European Court of Justice Deals Heavy Blow to “Corporate Sovereignty Clause”

Is it the beginning of the end for “Investor-State Dispute Settlement” clauses that have become toxic to democracies?

By Don Quijones, Spain, UK, & Mexico, editor at WOLF STREET.

In a surprise move, the European Union’s top court has ruled that Investor-State Dispute Settlement (ISDS) clauses contained within almost 200 bilateral investment treaties (BITs) between EU member countries violate EU law, casting doubt on such deals as well as others struck by the bloc as a whole. ISDS clauses allow foreign investors or corporations to sue governments for passing laws or regulations that could undermine the value of their investments.

The Court of Justice of the European Union (ECJ) found that an award of damages to Dutch-based insurer Achmea from Slovakia under a bilateral investment treaty inherited from former Czechoslovakia contravened EU law since the arbitration tribunal that made the ruling was “not a court of a member state.” As such, it had no power to refer matters to the ECJ, the highest court of the EU.

“The arbitration clause in the BIT has an adverse effect on the autonomy of EU law, and is therefore incompatible with EU law,” the court said.

The ruling could have widespread repercussions, not only for EU-based investors seeking redress for changes in government regulation that affect their bottom line but also for investors from outside the bloc. In total 196 BITs between EU members contain such clauses, some concluded between western EU countries to protect investments of their companies in former Soviet countries before the latter joined the EU.

ISDS cases do not get heard in a court of law, under the scrutiny of a judge and/or jury, but rather in front of arbitration panels made up of three professional arbitrators — one representing the company, one representing the country and the other chosen by the first two to sit as president of the panel. None of these arbitrators are trained judges; they are very handsomely paid private individuals, often representing some of the biggest international corporate law firms, mostly from the U.S. and Europe.

In recent years, ISDS has become such a toxic concept that even Beltway institutions such as the Cato Institute have called for its purging from future trade agreements — an idea that appears to be supported by US Trade Representative Robert Lighthizer​ and could even be applied to a newly negotiated NAFTA agreement.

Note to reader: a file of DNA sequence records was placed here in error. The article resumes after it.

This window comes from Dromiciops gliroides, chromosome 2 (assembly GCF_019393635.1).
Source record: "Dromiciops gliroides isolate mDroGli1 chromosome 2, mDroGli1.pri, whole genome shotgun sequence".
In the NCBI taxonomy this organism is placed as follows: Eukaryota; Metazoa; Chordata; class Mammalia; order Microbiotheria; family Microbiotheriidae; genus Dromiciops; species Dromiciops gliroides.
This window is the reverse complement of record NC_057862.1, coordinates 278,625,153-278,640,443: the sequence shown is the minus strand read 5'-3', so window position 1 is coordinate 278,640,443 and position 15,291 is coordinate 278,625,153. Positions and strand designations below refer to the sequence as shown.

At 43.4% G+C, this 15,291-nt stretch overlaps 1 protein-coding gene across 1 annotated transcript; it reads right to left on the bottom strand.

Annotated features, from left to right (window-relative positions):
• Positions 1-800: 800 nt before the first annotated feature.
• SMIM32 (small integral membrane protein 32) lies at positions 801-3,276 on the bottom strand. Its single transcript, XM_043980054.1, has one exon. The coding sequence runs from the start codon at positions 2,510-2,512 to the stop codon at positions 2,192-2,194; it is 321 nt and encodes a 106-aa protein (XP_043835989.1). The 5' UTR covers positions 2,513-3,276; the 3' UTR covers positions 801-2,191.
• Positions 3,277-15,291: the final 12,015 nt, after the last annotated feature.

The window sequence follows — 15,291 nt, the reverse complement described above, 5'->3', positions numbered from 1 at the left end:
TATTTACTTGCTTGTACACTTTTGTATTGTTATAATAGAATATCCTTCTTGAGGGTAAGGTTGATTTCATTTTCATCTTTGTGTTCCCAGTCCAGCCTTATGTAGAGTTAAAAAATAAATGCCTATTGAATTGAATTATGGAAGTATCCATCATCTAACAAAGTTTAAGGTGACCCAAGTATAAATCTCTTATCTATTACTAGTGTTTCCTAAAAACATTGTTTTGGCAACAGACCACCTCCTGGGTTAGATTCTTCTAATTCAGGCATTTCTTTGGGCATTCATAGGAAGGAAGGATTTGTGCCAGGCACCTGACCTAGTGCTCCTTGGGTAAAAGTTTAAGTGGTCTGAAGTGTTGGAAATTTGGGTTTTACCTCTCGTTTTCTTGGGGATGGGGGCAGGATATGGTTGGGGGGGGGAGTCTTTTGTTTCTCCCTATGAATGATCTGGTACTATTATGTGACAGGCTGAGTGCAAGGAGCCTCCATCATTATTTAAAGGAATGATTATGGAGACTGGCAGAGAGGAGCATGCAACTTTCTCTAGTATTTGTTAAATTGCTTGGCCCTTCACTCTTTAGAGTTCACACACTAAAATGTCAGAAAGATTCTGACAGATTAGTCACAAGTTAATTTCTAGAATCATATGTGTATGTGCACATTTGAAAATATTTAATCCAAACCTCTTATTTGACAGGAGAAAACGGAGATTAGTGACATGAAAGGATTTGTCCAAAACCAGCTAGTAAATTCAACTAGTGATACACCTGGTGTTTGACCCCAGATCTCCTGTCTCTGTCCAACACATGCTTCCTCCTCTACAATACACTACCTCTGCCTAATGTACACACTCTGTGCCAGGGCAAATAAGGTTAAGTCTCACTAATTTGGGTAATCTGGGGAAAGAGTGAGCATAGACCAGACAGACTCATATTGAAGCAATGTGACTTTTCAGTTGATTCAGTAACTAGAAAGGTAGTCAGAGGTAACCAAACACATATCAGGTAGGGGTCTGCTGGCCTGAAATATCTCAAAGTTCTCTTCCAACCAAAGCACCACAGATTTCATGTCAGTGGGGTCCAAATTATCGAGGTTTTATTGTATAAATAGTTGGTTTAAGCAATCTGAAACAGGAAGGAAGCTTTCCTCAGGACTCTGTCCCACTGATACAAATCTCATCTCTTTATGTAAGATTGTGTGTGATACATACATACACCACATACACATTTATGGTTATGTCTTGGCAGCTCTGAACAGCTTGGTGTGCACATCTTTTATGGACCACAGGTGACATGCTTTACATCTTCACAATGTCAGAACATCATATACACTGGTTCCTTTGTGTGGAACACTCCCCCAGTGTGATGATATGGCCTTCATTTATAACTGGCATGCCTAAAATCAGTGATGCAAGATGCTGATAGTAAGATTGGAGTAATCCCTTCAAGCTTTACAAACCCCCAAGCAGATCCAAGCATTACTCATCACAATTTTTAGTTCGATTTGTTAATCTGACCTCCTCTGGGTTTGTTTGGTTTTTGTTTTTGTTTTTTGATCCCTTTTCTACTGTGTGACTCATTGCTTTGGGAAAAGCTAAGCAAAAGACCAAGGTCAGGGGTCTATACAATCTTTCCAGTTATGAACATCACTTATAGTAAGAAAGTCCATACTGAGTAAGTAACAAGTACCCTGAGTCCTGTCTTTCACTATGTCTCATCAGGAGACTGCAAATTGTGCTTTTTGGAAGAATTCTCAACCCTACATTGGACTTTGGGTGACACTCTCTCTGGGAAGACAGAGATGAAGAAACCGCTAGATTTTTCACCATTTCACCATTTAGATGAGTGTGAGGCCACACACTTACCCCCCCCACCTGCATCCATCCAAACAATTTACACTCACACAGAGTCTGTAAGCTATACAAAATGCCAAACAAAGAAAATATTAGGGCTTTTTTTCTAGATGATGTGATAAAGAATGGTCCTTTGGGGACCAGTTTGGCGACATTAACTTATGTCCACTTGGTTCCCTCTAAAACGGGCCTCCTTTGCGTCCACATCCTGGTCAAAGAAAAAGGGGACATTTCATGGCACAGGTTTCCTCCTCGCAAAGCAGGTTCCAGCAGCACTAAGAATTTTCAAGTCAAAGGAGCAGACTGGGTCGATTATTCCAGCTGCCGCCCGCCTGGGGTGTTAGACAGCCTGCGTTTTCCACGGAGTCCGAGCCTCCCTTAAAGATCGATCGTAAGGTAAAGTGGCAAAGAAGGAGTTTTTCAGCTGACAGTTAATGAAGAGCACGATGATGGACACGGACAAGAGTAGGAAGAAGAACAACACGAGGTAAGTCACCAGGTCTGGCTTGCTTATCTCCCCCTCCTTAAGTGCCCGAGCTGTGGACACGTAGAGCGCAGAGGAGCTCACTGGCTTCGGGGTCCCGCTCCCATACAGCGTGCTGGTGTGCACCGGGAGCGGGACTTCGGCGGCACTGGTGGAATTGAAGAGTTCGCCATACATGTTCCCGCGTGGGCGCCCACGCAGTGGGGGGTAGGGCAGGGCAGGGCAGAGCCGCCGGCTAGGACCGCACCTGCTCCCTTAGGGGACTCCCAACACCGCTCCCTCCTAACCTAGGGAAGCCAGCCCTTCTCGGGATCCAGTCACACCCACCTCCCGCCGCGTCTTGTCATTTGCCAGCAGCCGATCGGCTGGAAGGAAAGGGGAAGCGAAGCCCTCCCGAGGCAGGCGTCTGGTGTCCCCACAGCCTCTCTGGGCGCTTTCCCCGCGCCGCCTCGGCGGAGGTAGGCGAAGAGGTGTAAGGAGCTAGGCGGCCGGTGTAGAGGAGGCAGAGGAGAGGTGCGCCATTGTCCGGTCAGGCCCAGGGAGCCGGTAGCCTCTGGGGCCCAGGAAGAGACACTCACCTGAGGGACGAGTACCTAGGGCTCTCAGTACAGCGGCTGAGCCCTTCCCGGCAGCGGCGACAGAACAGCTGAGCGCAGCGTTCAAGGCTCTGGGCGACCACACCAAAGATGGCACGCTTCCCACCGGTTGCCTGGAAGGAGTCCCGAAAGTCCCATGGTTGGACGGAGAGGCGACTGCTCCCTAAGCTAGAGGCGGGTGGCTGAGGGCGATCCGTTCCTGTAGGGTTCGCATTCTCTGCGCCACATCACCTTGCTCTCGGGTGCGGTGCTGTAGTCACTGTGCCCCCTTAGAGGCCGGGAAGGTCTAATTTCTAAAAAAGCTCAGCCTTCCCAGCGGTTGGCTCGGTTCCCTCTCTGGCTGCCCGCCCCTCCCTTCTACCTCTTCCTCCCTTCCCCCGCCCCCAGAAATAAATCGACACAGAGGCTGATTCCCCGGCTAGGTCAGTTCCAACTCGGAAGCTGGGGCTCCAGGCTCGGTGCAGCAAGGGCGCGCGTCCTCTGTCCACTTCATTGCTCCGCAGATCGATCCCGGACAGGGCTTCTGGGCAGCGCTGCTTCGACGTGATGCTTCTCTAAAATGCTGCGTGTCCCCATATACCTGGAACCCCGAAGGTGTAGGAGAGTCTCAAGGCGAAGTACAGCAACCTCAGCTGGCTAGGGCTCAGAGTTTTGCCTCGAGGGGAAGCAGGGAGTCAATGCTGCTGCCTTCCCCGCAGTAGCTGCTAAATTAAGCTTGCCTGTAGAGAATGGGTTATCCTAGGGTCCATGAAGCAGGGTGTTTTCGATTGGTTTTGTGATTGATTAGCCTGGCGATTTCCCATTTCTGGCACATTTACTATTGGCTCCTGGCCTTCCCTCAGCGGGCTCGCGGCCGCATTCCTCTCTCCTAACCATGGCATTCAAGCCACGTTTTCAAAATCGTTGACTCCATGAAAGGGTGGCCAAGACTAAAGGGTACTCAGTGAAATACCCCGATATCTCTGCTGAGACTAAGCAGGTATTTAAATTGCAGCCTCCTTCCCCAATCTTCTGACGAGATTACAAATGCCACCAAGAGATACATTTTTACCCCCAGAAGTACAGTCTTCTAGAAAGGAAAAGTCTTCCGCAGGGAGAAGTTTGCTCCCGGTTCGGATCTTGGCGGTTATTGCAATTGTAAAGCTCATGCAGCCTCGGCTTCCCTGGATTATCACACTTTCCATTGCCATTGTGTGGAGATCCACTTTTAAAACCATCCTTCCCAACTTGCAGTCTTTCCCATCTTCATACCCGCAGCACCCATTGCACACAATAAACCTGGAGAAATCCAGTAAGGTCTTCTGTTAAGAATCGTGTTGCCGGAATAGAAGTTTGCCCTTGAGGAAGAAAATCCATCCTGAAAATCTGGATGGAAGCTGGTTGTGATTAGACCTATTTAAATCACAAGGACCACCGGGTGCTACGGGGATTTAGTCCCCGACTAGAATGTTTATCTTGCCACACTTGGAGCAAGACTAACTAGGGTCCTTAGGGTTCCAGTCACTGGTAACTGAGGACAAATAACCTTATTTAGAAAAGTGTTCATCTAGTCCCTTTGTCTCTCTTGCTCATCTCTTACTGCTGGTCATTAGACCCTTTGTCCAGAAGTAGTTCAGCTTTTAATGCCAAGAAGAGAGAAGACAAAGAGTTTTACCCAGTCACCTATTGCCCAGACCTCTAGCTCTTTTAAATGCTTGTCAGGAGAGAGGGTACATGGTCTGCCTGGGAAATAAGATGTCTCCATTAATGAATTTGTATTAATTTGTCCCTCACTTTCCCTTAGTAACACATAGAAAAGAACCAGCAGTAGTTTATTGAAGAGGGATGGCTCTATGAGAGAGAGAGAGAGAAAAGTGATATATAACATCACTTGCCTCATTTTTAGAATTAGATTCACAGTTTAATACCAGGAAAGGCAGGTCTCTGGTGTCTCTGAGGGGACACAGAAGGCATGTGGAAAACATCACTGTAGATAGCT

Europe is already halfway there, but not everyone’s on board. The Czech Republic, Estonia, Greece, Spain, Italy, Cyprus, Latvia, Hungary, Poland and Romania have all came out in Slovakia’s defense against Achmea, as has the European Commission. By contrast, the governments of Germany, France, the Netherlands, Austria and Finland believe that the clause at issue and, more generally, clauses of a similar kind used in the 196 BITs currently in force between EU Member States are perfectly valid.

Besides dividing Europe, the ruling could also pit the EU, which is in the process of developing its own multilateral investment court, against powerful international arbitration tribunals that will be determined to protect their racket, including the International Centre for Settlement of Disputes (ICSID), which is part of the Washington-based World Bank. If the EU prevails, the cancellation of the investment dispute clauses could end up costing corporations and investors billions of euros in lost compensation.

A case in point is the cascade of lawsuits brought by dozens of European and other international investors against the Spanish government over its decision to withdraw a raft of renewable energy subsidies between 2011 and 2013.

The lucrative taxpayer-funded subsidies had triggered a stampede of investors and companies, domestic and international, into the sector. But when the financial crisis began biting hard, the Zapatero government announced a cut of 30% to the subsidies. When the conservative Popular Party came into office, it deepened the cuts. With the honey jar withdrawn, renewable energy consumers and companies suddenly saw their funds wither. Many projects collapsed.

While thousands of Spanish investors lodged appeals with the nation’s Supreme Court, a group of large foreign businesses took the case to international arbitration, often through EU-based affiliates in the Netherlands and Luxembourg. Fifteen businesses that had invested in Spanish solar energy lodged their first international claim, using the Energy Charter of the United Nations Commission on International Trade Law (UNCITRAL).